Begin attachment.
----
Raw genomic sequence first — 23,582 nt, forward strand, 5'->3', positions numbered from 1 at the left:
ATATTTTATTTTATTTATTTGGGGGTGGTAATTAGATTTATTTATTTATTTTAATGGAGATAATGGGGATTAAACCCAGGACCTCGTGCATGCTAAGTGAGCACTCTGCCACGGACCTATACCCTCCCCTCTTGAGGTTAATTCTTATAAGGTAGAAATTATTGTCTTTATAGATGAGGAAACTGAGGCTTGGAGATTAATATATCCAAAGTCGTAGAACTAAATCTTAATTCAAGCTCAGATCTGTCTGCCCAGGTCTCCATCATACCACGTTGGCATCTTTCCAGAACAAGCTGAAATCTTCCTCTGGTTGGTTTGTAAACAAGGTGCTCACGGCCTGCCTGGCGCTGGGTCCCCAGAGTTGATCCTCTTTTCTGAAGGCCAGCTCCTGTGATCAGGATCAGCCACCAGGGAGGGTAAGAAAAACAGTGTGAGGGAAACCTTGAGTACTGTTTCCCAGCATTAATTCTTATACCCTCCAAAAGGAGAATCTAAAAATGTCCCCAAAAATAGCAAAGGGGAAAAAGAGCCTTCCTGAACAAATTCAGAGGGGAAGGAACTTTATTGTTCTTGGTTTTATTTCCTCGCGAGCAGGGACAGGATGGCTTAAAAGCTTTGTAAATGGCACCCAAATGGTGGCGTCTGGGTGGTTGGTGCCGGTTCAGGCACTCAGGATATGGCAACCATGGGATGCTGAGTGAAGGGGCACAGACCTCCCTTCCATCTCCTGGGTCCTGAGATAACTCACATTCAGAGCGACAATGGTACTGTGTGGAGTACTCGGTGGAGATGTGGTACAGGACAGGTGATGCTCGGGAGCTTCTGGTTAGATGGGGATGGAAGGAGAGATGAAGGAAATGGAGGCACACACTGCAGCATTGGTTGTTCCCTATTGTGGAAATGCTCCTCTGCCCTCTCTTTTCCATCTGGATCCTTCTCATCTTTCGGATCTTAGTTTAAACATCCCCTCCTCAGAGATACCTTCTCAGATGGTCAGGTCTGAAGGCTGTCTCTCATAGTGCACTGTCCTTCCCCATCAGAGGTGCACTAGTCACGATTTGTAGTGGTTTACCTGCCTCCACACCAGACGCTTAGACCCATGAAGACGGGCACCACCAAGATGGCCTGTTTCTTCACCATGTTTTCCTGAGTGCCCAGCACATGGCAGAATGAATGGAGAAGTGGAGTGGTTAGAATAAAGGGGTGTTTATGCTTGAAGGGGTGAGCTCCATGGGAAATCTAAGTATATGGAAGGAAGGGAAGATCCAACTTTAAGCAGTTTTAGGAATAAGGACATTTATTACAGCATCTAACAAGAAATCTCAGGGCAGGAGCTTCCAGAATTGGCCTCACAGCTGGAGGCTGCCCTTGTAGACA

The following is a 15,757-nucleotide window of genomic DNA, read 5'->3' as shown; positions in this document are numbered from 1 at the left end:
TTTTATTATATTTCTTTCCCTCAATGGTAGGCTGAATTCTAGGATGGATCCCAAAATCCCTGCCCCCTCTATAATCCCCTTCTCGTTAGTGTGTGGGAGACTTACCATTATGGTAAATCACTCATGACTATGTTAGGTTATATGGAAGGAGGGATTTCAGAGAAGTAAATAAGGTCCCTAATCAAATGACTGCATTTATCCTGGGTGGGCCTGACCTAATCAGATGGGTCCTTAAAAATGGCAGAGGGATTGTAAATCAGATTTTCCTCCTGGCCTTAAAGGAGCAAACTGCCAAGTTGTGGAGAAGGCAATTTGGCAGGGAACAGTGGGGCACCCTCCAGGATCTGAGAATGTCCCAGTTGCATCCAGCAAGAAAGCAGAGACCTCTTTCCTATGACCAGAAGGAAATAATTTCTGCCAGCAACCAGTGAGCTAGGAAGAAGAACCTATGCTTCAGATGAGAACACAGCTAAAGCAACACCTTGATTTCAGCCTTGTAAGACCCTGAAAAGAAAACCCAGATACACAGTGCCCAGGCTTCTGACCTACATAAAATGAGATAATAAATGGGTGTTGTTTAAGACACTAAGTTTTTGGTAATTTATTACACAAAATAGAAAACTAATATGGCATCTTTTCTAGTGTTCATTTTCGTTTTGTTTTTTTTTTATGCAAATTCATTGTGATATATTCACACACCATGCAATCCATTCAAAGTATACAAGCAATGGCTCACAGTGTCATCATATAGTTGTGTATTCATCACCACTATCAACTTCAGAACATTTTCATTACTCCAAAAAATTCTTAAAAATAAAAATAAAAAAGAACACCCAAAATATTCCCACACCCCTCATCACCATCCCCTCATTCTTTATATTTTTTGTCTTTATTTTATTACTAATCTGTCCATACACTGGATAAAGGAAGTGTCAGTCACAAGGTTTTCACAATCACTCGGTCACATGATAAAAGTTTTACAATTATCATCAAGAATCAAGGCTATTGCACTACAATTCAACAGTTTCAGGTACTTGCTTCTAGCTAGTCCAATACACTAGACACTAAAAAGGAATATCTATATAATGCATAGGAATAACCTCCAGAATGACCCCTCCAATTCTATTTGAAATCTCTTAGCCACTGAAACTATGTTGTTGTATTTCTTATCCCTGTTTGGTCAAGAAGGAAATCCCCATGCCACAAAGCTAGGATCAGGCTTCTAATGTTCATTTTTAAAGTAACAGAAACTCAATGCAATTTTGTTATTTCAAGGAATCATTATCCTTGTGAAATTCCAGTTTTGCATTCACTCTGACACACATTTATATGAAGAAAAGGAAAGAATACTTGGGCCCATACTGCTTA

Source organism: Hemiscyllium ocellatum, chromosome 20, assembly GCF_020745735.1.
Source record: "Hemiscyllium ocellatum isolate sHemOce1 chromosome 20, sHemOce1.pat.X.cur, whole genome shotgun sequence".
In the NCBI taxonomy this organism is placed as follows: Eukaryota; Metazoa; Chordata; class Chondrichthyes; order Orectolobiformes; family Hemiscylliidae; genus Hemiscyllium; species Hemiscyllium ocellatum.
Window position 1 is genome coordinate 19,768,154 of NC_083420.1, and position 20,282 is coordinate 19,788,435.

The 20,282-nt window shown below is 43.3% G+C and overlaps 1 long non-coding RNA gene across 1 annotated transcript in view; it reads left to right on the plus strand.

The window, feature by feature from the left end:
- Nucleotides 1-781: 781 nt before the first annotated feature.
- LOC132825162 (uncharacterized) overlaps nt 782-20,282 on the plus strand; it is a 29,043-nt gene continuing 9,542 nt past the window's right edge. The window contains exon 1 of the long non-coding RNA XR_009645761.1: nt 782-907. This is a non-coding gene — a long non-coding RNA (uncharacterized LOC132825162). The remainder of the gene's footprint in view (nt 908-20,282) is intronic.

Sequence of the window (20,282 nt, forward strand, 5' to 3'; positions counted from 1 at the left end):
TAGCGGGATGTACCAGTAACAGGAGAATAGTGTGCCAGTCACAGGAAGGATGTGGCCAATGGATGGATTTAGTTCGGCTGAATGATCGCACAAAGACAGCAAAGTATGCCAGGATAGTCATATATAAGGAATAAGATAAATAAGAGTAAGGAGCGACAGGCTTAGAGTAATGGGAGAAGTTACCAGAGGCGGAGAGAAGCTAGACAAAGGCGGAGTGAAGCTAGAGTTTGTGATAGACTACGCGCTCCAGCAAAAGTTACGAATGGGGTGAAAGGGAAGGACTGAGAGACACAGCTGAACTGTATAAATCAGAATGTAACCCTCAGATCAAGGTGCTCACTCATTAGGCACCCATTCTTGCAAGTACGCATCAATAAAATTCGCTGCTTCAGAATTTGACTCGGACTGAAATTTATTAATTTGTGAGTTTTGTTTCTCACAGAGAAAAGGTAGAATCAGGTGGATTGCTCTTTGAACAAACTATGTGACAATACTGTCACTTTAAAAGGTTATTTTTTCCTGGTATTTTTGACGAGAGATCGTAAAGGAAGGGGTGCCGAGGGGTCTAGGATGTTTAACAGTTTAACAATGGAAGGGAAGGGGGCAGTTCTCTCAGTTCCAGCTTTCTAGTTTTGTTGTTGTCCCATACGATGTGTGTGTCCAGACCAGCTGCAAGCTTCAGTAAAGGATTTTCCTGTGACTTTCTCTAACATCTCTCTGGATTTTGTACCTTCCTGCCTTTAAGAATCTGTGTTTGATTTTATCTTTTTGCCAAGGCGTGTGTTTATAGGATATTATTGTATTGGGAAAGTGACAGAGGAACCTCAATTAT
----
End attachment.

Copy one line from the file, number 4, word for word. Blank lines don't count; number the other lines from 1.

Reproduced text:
TTTTATTATATTTCTTTCCCTCAATGGTAGGCTGAATTCTAGGATGGATCCCAAAATCCCTGCCCCCTCTATAATCCCCTTCTCGTTAGTGTGTGGGAGACTTACCATTATGGTAAATCACTCATGACTATGTTAGGTTATATGGAAGGAGGGATTTCAGAGAAGTAAATAAGGTCCCTAATCAAATGACTGCATTTATCCTGGGTGGGCCTGACCTAATCAGATGGGTCCTTAAAAATGGCAGAGGGATTGTAAATCAGATTTTCCTCCTGGCCTTAAAGGAGCAAACTGCCAAGTTGTGGAGAAGGCAATTTGGCAGGGAACAGTGGGGCACCCTCCAGGATCTGAGAATGTCCCAGTTGCATCCAGCAAGAAAGCAGAGACCTCTTTCCTATGACCAGAAGGAAATAATTTCTGCCAGCAACCAGTGAGCTAGGAAGAAGAACCTATGCTTCAGATGAGAACACAGCTAAAGCAACACCTTGATTTCAGCCTTGTAAGACCCTGAAAAGAAAACCCAGATACACAGTGCCCAGGCTTCTGACCTACATAAAATGAGATAATAAATGGGTGTTGTTTAAGACACTAAGTTTTTGGTAATTTATTACACAAAATAGAAAACTAATATGGCATCTTTTCTAGTGTTCATTTTCGTTTTGTTTTTTTTTTATGCAAATTCATTGTGATATATTCACACACCATGCAATCCATTCAAAGTATACAAGCAATGGCTCACAGTGTCATCATATAGTTGTGTATTCATCACCACTATCAACTTCAGAACATTTTCATTACTCCAAAAAATTCTTAAAAATAAAAATAAAAAAGAACACCCAAAATATTCCCACACCCCTCATCACCATCCCCTCATTCTTTATATTTTTTGTCTTTATTTTATTACTAATCTGTCCATACACTGGATAAAGGAAGTGTCAGTCACAAGGTTTTCACAATCACTCGGTCACATGATAAAAGTTTTACAATTATCATCAAGAATCAAGGCTATTGCACTACAATTCAACAGTTTCAGGTACTTGCTTCTAGCTAGTCCAATACACTAGACACTAAAAAGGAATATCTATATAATGCATAGGAATAACCTCCAGAATGACCCCTCCAATTCTATTTGAAATCTCTTAGCCACTGAAACTATGTTGTTGTATTTCTTATCCCTGTTTGGTCAAGAAGGAAATCCCCATGCCACAAAGCTAGGATCAGGCTTCTAATGTTCATTTTTAAAGTAACAGAAACTCAATGCAATTTTGTTATTTCAAGGAATCATTATCCTTGTGAAATTCCAGTTTTGCATTCACTCTGACACACATTTATATGAAGAAAAGGAAAGAATACTTGGGCCCATACTGCTTA